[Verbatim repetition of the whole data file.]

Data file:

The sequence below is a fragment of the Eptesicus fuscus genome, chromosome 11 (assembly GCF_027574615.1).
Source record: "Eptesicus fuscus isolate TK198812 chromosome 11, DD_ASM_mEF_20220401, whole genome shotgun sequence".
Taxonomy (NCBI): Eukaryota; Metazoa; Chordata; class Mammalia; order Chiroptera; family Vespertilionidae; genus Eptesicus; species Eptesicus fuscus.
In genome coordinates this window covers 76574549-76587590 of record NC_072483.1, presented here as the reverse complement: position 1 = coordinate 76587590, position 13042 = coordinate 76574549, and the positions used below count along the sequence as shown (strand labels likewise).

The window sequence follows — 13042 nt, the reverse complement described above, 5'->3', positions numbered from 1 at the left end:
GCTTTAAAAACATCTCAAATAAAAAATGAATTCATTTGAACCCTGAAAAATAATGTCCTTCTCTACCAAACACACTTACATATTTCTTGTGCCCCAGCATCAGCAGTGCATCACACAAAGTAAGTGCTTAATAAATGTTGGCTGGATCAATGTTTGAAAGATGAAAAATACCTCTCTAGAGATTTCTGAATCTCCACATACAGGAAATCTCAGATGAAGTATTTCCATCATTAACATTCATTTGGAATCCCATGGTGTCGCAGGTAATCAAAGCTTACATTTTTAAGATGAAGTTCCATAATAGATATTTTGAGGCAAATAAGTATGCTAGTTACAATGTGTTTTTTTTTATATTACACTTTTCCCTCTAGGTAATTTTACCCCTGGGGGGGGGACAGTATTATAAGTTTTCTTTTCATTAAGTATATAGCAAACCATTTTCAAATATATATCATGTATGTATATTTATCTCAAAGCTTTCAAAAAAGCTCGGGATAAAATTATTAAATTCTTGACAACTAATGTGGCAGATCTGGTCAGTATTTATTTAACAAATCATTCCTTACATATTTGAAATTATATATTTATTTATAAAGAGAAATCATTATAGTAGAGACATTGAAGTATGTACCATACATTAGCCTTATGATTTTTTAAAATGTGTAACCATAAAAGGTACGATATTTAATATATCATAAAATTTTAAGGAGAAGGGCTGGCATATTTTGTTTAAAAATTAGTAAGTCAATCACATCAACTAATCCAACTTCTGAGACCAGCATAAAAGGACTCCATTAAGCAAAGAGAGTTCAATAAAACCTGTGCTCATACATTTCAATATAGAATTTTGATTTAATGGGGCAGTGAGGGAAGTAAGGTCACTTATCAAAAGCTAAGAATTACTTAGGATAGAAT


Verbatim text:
The sequence below is a fragment of the Eptesicus fuscus genome, chromosome 11 (assembly GCF_027574615.1).
Source record: "Eptesicus fuscus isolate TK198812 chromosome 11, DD_ASM_mEF_20220401, whole genome shotgun sequence".
Taxonomy (NCBI): Eukaryota; Metazoa; Chordata; class Mammalia; order Chiroptera; family Vespertilionidae; genus Eptesicus; species Eptesicus fuscus.
In genome coordinates this window covers 76574549-76587590 of record NC_072483.1, presented here as the reverse complement: position 1 = coordinate 76587590, position 13042 = coordinate 76574549, and the positions used below count along the sequence as shown (strand labels likewise).

The window sequence follows — 13042 nt, the reverse complement described above, 5'->3', positions numbered from 1 at the left end:
GCTTTAAAAACATCTCAAATAAAAAATGAATTCATTTGAACCCTGAAAAATAATGTCCTTCTCTACCAAACACACTTACATATTTCTTGTGCCCCAGCATCAGCAGTGCATCACACAAAGTAAGTGCTTAATAAATGTTGGCTGGATCAATGTTTGAAAGATGAAAAATACCTCTCTAGAGATTTCTGAATCTCCACATACAGGAAATCTCAGATGAAGTATTTCCATCATTAACATTCATTTGGAATCCCATGGTGTCGCAGGTAATCAAAGCTTACATTTTTAAGATGAAGTTCCATAATAGATATTTTGAGGCAAATAAGTATGCTAGTTACAATGTGTTTTTTTTTATATTACACTTTTCCCTCTAGGTAATTTTACCCCTGGGGGGGGGACAGTATTATAAGTTTTCTTTTCATTAAGTATATAGCAAACCATTTTCAAATATATATCATGTATGTATATTTATCTCAAAGCTTTCAAAAAAGCTCGGGATAAAATTATTAAATTCTTGACAACTAATGTGGCAGATCTGGTCAGTATTTATTTAACAAATCATTCCTTACATATTTGAAATTATATATTTATTTATAAAGAGAAATCATTATAGTAGAGACATTGAAGTATGTACCATACATTAGCCTTATGATTTTTTAAAATGTGTAACCATAAAAGGTACGATATTTAATATATCATAAAATTTTAAGGAGAAGGGCTGGCATATTTTGTTTAAAAATTAGTAAGTCAATCACATCAACTAATCCAACTTCTGAGACCAGCATAAAAGGACTCCATTAAGCAAAGAGAGTTCAATAAAACCTGTGCTCATACATTTCAATATAGAATTTTGATTTAATGGGGCAGTGAGGGAAGTAAGGTCACTTATCAAAAGCTAAGAATTACTTAGGATAGAAT